The US Federal Communications Commission (FCC) [official website] confirmed on Wednesday that it is investigating Internet search company Google [corporate website; JURIST news archive] to determine if it violated communications laws when its Street View vehicles inadvertently collected private user data, including passwords and URLs, over WiFi networks. The FCC did not reveal any details, but stated that the investigation was officially opened earlier this year [WSJ report]. If Google is found to have intentionally violated federal communications law, including electronic eavesdropping laws, the company could face fines of up to $50,000 for each violation. Members of Congress have also indicated that the incident could factor into new Internet privacy legislation that will be considered next year.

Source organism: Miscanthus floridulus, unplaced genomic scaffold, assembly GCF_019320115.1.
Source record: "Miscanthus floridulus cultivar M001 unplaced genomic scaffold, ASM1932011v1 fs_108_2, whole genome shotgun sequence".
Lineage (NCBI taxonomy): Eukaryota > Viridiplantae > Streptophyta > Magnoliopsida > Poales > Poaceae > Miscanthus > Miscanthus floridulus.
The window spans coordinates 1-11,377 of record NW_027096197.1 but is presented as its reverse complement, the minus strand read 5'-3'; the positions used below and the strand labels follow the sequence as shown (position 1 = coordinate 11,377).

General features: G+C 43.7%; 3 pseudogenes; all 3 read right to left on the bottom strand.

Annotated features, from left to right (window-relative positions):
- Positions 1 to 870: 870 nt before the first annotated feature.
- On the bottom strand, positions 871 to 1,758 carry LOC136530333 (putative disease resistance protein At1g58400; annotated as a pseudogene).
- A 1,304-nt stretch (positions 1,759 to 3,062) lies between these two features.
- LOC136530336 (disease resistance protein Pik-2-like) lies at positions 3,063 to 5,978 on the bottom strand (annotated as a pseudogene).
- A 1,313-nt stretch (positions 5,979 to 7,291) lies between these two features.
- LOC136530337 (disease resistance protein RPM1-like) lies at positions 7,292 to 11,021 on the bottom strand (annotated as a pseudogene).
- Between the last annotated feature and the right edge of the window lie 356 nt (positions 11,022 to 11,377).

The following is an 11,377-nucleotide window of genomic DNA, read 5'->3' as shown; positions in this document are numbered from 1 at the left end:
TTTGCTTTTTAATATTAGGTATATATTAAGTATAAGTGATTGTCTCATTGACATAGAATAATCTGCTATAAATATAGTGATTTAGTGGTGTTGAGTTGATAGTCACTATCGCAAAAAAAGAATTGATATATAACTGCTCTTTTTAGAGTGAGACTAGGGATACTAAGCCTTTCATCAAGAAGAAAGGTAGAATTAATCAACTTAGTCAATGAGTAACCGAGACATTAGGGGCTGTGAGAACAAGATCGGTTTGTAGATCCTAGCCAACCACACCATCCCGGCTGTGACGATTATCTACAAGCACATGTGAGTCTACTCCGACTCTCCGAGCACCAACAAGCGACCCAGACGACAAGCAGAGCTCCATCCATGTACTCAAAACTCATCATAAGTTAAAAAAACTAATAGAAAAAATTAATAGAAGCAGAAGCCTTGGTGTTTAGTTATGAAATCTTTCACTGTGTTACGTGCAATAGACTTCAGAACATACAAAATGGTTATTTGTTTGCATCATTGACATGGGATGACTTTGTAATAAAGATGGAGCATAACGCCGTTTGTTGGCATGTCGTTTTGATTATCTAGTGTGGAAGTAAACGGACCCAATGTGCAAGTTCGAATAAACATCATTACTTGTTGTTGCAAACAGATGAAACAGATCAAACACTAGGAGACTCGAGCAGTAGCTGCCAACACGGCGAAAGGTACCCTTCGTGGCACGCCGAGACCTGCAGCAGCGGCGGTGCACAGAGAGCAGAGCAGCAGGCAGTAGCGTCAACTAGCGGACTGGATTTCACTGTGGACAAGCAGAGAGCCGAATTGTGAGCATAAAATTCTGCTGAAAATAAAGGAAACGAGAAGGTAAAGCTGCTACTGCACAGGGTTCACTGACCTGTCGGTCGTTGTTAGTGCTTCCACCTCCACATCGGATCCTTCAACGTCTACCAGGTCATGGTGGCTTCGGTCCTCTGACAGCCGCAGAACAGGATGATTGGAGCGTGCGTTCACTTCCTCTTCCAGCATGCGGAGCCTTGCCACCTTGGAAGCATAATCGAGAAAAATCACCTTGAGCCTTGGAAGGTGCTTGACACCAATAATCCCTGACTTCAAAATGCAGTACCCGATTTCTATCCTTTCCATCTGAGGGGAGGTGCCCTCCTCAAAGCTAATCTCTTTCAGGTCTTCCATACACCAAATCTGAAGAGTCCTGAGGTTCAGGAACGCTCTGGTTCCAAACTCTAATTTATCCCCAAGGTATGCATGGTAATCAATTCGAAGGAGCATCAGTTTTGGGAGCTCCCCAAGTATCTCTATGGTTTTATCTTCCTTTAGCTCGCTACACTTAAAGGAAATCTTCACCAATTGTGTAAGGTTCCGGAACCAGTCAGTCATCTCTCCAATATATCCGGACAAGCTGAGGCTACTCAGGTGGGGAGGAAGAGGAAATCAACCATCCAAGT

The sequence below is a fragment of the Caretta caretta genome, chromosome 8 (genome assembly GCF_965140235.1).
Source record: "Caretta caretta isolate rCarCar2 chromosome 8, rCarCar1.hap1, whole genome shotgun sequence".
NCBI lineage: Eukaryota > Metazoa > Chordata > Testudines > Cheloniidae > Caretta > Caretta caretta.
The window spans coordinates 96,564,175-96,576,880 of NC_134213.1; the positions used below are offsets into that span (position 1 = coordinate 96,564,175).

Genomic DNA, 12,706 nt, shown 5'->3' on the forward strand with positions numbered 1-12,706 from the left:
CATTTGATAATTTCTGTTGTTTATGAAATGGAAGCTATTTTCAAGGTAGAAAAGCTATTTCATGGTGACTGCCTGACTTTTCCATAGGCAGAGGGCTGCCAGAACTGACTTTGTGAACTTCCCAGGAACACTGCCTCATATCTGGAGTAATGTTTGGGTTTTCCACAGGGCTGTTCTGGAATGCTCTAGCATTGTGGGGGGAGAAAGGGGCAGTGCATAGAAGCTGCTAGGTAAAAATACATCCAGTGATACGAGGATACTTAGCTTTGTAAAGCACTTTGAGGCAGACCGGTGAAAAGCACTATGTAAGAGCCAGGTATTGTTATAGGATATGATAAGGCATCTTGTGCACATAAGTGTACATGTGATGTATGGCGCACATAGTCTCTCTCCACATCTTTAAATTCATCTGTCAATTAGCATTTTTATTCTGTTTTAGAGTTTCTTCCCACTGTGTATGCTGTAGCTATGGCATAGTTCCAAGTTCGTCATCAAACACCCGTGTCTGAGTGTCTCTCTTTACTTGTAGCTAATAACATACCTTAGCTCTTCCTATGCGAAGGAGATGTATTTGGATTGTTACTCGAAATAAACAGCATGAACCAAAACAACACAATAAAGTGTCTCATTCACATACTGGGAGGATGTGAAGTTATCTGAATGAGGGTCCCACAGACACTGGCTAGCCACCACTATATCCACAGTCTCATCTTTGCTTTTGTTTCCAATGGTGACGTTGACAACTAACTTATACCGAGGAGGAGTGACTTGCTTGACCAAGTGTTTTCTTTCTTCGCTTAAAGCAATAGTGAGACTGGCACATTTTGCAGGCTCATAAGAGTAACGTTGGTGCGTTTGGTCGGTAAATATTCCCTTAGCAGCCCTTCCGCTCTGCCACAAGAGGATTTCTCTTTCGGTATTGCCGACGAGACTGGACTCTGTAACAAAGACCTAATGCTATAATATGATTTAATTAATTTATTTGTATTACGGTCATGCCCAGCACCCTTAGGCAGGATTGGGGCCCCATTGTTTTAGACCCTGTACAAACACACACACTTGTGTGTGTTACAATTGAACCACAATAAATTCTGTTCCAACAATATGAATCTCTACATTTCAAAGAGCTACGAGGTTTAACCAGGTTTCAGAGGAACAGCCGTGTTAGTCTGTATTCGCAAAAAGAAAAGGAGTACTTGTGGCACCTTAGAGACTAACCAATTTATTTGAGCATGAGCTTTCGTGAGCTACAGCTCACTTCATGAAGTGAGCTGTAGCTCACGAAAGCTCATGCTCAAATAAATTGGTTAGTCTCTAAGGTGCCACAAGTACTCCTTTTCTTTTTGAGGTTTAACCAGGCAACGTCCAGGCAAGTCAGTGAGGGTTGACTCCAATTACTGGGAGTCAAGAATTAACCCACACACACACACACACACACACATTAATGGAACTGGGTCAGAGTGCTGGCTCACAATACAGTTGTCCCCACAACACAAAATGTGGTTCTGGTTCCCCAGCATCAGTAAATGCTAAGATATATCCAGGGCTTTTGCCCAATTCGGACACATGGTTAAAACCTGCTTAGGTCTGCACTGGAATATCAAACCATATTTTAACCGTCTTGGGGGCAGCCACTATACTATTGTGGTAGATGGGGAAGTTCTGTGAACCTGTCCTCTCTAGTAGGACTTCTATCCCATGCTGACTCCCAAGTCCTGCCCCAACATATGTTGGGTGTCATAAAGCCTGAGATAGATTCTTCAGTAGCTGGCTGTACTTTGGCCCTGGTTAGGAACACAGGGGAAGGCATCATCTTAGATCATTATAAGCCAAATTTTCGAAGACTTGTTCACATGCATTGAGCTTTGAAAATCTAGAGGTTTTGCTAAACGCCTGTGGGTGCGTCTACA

The FCC is the most recent government organization to initiate an investigation into the breach, which has come under international scrutiny. Earlier this month, the UK Information Commissioner's Office (ICO) [official website] announced that the company committed a "significant breach" [JURIST report] of the country's Data Protection Act [text] when Street View vehicles inadvertently collected personal information over WiFi networks including passwords, e-mails and URLs. In October, the US Federal Trade Commission (FTC) [official website] announced that it had ended an inquiry [JURIST report] into the company's internal policies and procedures that led to the breach. Also in October, Canadian Privacy Commissioner Jennifer Stoddart [official website] announced that the Street View breach violated [JURIST report] the country's Personal Information Protection and Electronic Documents Act [text, PDF]. Investigations were also initiated in Australia, South Korea and Spain [JURIST reports]. Additionally, earlier this month, Google announced that it had settled [JURIST report] a class action lawsuit regarding privacy breaches related to its Google Buzz social networking program.